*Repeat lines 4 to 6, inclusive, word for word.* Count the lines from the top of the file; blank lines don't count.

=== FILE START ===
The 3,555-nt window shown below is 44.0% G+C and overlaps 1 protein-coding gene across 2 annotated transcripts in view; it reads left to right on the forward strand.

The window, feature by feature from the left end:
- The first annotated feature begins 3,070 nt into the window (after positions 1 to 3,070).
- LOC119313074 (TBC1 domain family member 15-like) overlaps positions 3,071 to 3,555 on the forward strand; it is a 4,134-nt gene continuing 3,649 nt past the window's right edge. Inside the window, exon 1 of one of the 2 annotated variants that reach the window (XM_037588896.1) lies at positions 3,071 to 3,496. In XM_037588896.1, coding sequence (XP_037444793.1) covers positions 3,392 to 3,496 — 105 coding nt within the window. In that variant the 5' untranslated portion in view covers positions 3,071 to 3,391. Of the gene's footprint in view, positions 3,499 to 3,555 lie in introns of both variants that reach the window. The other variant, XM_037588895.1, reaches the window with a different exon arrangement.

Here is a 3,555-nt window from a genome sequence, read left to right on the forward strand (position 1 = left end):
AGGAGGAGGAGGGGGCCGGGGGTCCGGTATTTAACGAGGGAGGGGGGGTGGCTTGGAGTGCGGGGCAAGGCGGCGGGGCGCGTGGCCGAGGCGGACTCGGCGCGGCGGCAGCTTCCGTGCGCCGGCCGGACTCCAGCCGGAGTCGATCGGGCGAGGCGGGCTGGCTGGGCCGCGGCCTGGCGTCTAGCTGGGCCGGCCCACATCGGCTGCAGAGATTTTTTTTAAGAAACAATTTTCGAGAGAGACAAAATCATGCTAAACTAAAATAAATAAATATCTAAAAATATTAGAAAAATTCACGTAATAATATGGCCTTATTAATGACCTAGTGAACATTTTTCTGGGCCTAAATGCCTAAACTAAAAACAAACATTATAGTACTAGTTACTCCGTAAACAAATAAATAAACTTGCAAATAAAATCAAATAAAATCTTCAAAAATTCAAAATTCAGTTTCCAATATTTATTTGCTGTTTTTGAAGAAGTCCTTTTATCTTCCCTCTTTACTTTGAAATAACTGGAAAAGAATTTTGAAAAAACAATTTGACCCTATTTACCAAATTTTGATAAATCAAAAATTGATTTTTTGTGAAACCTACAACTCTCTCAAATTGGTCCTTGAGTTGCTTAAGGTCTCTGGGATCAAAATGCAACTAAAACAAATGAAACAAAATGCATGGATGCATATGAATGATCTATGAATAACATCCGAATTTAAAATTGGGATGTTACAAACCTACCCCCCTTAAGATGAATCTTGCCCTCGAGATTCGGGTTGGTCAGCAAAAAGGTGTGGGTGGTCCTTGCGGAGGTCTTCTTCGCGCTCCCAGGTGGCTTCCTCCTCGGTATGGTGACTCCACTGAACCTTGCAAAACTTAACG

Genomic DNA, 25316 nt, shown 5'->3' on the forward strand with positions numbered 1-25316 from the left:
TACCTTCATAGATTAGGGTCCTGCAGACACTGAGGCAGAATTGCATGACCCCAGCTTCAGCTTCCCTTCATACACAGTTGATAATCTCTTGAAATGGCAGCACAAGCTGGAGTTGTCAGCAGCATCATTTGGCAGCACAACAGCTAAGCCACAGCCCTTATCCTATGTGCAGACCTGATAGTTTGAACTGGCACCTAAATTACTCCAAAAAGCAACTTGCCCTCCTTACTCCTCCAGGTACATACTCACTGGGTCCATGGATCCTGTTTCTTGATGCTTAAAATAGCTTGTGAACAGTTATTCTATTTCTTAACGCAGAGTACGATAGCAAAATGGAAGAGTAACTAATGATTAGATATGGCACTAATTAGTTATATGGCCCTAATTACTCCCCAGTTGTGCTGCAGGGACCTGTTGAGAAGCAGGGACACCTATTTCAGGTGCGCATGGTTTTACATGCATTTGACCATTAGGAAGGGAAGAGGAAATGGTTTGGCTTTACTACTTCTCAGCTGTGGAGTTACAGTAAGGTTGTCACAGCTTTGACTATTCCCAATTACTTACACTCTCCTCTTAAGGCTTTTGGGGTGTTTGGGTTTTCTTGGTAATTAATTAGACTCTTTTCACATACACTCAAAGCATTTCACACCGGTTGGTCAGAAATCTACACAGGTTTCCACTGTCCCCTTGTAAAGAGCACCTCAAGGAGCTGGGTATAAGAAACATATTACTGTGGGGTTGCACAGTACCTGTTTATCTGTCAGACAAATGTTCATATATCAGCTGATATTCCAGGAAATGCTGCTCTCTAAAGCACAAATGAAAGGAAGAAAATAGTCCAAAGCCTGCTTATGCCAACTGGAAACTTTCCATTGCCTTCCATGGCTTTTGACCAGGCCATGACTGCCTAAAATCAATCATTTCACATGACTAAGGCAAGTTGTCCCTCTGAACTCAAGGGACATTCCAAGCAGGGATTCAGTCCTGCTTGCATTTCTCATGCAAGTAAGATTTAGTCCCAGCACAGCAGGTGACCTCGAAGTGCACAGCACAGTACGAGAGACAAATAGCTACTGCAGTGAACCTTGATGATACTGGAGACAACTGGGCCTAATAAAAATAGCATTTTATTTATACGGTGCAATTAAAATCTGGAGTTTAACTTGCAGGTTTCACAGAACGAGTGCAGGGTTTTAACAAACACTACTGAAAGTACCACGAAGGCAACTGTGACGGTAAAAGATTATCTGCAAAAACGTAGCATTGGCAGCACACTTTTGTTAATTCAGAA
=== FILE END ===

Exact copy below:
- LOC119313074 (TBC1 domain family member 15-like) overlaps positions 3,071 to 3,555 on the forward strand; it is a 4,134-nt gene continuing 3,649 nt past the window's right edge. Inside the window, exon 1 of one of the 2 annotated variants that reach the window (XM_037588896.1) lies at positions 3,071 to 3,496. In XM_037588896.1, coding sequence (XP_037444793.1) covers positions 3,392 to 3,496 — 105 coding nt within the window. In that variant the 5' untranslated portion in view covers positions 3,071 to 3,391. Of the gene's footprint in view, positions 3,499 to 3,555 lie in introns of both variants that reach the window. The other variant, XM_037588895.1, reaches the window with a different exon arrangement.

Here is a 3,555-nt window from a genome sequence, read left to right on the forward strand (position 1 = left end):
AGGAGGAGGAGGGGGCCGGGGGTCCGGTATTTAACGAGGGAGGGGGGGTGGCTTGGAGTGCGGGGCAAGGCGGCGGGGCGCGTGGCCGAGGCGGACTCGGCGCGGCGGCAGCTTCCGTGCGCCGGCCGGACTCCAGCCGGAGTCGATCGGGCGAGGCGGGCTGGCTGGGCCGCGGCCTGGCGTCTAGCTGGGCCGGCCCACATCGGCTGCAGAGATTTTTTTTAAGAAACAATTTTCGAGAGAGACAAAATCATGCTAAACTAAAATAAATAAATATCTAAAAATATTAGAAAAATTCACGTAATAATATGGCCTTATTAATGACCTAGTGAACATTTTTCTGGGCCTAAATGCCTAAACTAAAAACAAACATTATAGTACTAGTTACTCCGTAAACAAATAAATAAACTTGCAAATAAAATCAAATAAAATCTTCAAAAATTCAAAATTCAGTTTCCAATATTTATTTGCTGTTTTTGAAGAAGTCCTTTTATCTTCCCTCTTTACTTTGAAATAACTGGAAAAGAATTTTGAAAAAACAATTTGACCCTATTTACCAAATTTTGATAAATCAAAAATTGATTTTTTGTGAAACCTACAACTCTCTCAAATTGGTCCTTGAGTTGCTTAAGGTCTCTGGGATCAAAATGCAACTAAAACAAATGAAACAAAATGCATGGATGCATATGAATGATCTATGAATAACATCCGAATTTAAAATTGGGATGTTACAAACCTACCCCCCTTAAGATGAATCTTGCCCTCGAGATTCGGGTTGGTCAGCAAAAAGGTGTGGGTGGTCCTTGCGGAGGTCTTCTTCGCGCTCCCAGGTGGCTTCCTCCTCGGTATGGTGACTCCACTGAACCTTGCAAAACTTAACG